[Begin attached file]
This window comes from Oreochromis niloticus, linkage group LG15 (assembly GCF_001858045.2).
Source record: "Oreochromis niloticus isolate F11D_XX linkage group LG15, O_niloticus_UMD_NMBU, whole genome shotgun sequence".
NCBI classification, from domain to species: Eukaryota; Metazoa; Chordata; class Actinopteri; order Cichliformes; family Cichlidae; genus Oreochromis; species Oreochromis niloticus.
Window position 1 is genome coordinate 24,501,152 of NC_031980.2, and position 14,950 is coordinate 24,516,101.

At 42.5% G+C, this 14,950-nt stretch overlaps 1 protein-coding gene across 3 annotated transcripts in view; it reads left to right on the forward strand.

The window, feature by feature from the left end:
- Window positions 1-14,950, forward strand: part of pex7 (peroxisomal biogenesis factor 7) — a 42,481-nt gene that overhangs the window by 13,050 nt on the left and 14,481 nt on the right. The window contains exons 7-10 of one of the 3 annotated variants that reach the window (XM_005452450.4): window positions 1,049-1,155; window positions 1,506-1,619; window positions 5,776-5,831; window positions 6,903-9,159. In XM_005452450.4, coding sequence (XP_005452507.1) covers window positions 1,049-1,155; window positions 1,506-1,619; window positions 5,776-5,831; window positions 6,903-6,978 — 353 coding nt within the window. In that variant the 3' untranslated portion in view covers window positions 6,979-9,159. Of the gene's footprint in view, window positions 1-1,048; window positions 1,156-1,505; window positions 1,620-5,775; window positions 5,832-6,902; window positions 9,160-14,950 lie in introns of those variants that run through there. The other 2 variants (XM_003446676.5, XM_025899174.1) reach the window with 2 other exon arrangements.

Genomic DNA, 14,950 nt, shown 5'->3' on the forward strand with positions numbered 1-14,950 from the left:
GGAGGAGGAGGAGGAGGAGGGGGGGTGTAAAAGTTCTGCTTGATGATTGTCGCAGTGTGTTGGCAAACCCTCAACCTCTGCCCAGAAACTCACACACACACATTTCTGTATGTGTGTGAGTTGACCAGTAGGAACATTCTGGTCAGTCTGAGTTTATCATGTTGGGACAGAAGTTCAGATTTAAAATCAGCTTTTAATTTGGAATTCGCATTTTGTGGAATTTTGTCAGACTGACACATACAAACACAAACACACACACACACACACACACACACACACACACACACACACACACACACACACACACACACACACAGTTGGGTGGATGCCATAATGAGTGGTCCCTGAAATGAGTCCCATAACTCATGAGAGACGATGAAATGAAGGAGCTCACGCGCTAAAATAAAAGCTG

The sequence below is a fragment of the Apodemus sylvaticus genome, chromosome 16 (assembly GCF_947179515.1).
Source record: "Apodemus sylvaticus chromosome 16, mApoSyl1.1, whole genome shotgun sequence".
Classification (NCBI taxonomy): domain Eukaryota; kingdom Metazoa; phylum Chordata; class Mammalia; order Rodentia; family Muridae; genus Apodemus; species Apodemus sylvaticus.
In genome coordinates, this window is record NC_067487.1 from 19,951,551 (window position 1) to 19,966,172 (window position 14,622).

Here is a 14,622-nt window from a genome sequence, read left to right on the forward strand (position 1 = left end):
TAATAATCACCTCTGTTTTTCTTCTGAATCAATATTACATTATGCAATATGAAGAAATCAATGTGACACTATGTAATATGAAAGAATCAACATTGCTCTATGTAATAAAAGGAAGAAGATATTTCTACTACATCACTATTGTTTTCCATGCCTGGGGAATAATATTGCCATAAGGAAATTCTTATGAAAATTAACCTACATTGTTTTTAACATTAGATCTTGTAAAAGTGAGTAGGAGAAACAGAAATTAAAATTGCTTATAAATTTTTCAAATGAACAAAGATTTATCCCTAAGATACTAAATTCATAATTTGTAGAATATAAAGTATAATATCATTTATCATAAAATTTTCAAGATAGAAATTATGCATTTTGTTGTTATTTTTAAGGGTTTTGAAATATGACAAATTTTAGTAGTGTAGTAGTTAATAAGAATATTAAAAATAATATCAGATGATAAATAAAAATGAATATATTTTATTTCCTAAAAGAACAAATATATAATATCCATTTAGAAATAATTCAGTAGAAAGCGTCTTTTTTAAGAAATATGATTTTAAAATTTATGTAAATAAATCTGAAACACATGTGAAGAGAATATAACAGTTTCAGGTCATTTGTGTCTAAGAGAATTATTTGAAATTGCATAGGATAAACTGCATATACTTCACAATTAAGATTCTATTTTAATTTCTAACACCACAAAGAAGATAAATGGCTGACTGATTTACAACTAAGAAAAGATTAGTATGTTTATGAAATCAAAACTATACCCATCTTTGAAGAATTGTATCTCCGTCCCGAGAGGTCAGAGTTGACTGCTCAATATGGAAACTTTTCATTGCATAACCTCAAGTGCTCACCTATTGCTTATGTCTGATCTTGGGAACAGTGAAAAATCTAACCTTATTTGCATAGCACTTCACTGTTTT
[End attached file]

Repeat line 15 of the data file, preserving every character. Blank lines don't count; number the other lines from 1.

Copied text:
TAATAATCACCTCTGTTTTTCTTCTGAATCAATATTACATTATGCAATATGAAGAAATCAATGTGACACTATGTAATATGAAAGAATCAACATTGCTCTATGTAATAAAAGGAAGAAGATATTTCTACTACATCACTATTGTTTTCCATGCCTGGGGAATAATATTGCCATAAGGAAATTCTTATGAAAATTAACCTACATTGTTTTTAACATTAGATCTTGTAAAAGTGAGTAGGAGAAACAGAAATTAAAATTGCTTATAAATTTTTCAAATGAACAAAGATTTATCCCTAAGATACTAAATTCATAATTTGTAGAATATAAAGTATAATATCATTTATCATAAAATTTTCAAGATAGAAATTATGCATTTTGTTGTTATTTTTAAGGGTTTTGAAATATGACAAATTTTAGTAGTGTAGTAGTTAATAAGAATATTAAAAATAATATCAGATGATAAATAAAAATGAATATATTTTATTTCCTAAAAGAACAAATATATAATATCCATTTAGAAATAATTCAGTAGAAAGCGTCTTTTTTAAGAAATATGATTTTAAAATTTATGTAAATAAATCTGAAACACATGTGAAGAGAATATAACAGTTTCAGGTCATTTGTGTCTAAGAGAATTATTTGAAATTGCATAGGATAAACTGCATATACTTCACAATTAAGATTCTATTTTAATTTCTAACACCACAAAGAAGATAAATGGCTGACTGATTTACAACTAAGAAAAGATTAGTATGTTTATGAAATCAAAACTATACCCATCTTTGAAGAATTGTATCTCCGTCCCGAGAGGTCAGAGTTGACTGCTCAATATGGAAACTTTTCATTGCATAACCTCAAGTGCTCACCTATTGCTTATGTCTGATCTTGGGAACAGTGAAAAATCTAACCTTATTTGCATAGCACTTCACTGTTTT